G7 may completely ban oil from Russia to deprive it of big profits

Some traders and oil market analysts have expressed doubts that a price ceiling for Russian oil will work.

The G7 is exploring ways to limit Russia's oil revenues / photo

If Russia does not take into account limiting the price of its oilthe G7 countries are considering a complete ban on the transportation of Russian oil among the options to deprive Moscow of huge revenues amid its invasion of Ukraine.

This is stated in the statement of the Foreign Ministers of the G7 countries, published by the UK, writes Reuters.

“We are considering the possibility of a complete ban on all services that allow the transportation of Russian oil and oil products around the world by sea, except for cases when this oil is purchased at a price not higher than that which will be agreed upon in consultation with international partners,” the statement said.

At the same time, representatives of the G7 countries allow mitigating mechanisms that will ensure access to energy markets, including from Russia, for the most vulnerable countries.

Reuters reminds that despite the fall in Russian oil exports to the lowest level since August last year, its export earnings in June increased by $700 million compared to the previous month due to higher prices.

Limiting the price of Russian oil

Recall that the idea of ‚Äč‚Äčintroducing marginal prices for Russian oil was put forward at the G7 leaders’ summit at the end of June. Thus, the countries of the “big seven” intend to limit Moscow’s income from the sale of oil.

US Treasury Secretary Janet Yellen pitched the idea to Asian leaders during an overseas tour last month and told Reuters she had encouraging talks with India.

Some oil traders and analysts have expressed doubts that the price cap will work as Russia has found ways to ship its oil to Asia without resorting to Western ship insurance. Moscow may also completely stop the export of part of the oil, which will lead to a further increase in energy prices.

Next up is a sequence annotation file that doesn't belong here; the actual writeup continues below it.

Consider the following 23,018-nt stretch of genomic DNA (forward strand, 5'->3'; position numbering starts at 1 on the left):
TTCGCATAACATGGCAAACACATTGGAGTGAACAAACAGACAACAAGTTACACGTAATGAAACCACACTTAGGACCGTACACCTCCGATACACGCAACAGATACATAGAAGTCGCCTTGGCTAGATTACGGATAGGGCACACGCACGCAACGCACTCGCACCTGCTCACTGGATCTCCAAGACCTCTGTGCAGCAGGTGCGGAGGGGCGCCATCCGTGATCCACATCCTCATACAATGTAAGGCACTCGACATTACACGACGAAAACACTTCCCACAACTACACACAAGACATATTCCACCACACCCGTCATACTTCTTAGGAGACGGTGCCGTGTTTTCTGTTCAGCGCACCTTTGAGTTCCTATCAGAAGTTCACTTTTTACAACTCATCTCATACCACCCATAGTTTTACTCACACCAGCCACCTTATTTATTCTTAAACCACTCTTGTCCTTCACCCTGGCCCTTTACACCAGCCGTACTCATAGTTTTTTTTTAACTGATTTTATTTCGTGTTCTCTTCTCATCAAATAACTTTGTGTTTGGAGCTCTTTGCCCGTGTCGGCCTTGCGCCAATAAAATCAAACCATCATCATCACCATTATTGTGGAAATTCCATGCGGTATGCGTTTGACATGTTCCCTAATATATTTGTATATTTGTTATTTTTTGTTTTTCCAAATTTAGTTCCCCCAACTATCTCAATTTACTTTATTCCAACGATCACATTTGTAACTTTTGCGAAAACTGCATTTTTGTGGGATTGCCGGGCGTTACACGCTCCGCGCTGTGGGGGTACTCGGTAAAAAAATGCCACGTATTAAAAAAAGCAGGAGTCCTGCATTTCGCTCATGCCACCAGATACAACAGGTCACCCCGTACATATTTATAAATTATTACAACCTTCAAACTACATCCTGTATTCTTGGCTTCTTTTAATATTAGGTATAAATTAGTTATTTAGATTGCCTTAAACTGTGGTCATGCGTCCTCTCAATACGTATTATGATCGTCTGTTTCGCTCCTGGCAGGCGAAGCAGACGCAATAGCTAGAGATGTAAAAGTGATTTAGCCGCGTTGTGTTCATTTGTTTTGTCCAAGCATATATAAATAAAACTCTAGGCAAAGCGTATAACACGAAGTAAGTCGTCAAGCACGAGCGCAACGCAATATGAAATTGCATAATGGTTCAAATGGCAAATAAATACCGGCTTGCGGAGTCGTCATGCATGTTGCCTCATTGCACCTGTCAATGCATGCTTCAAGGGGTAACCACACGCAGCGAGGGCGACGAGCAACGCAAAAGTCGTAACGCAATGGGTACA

G7 members have been trying to find ways to fill the energy gap and deal with rising prices while sticking to their climate commitments.

“As we gradually withdraw Russian energy resources from our domestic markets, we will strive to develop solutions that will reduce Russia’s hydrocarbon revenues, maintain stability in global energy markets and minimize negative economic consequences,” the G7 said in a statement.

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Embargo on Russian oil

As UNIAN previously reported, on May 31, President of the European Council Charles Michel announced that the leaders of the EU countries had reached an agreement on ban on the export of Russian oil.

According to European Commission President Ursula von der Leyen, oil embargo will cut about 90% of oil imports from Russia to the countries of the European Union by the end of this year.

Bloomberg later reported that Russia continues to make big profits from the sale of oil.

The European Union plans to ban sea imports of crude and refined oil from Russia by 2023. The US and its allies want to cap Russian oil prices at between $40 and $60 a barrel.

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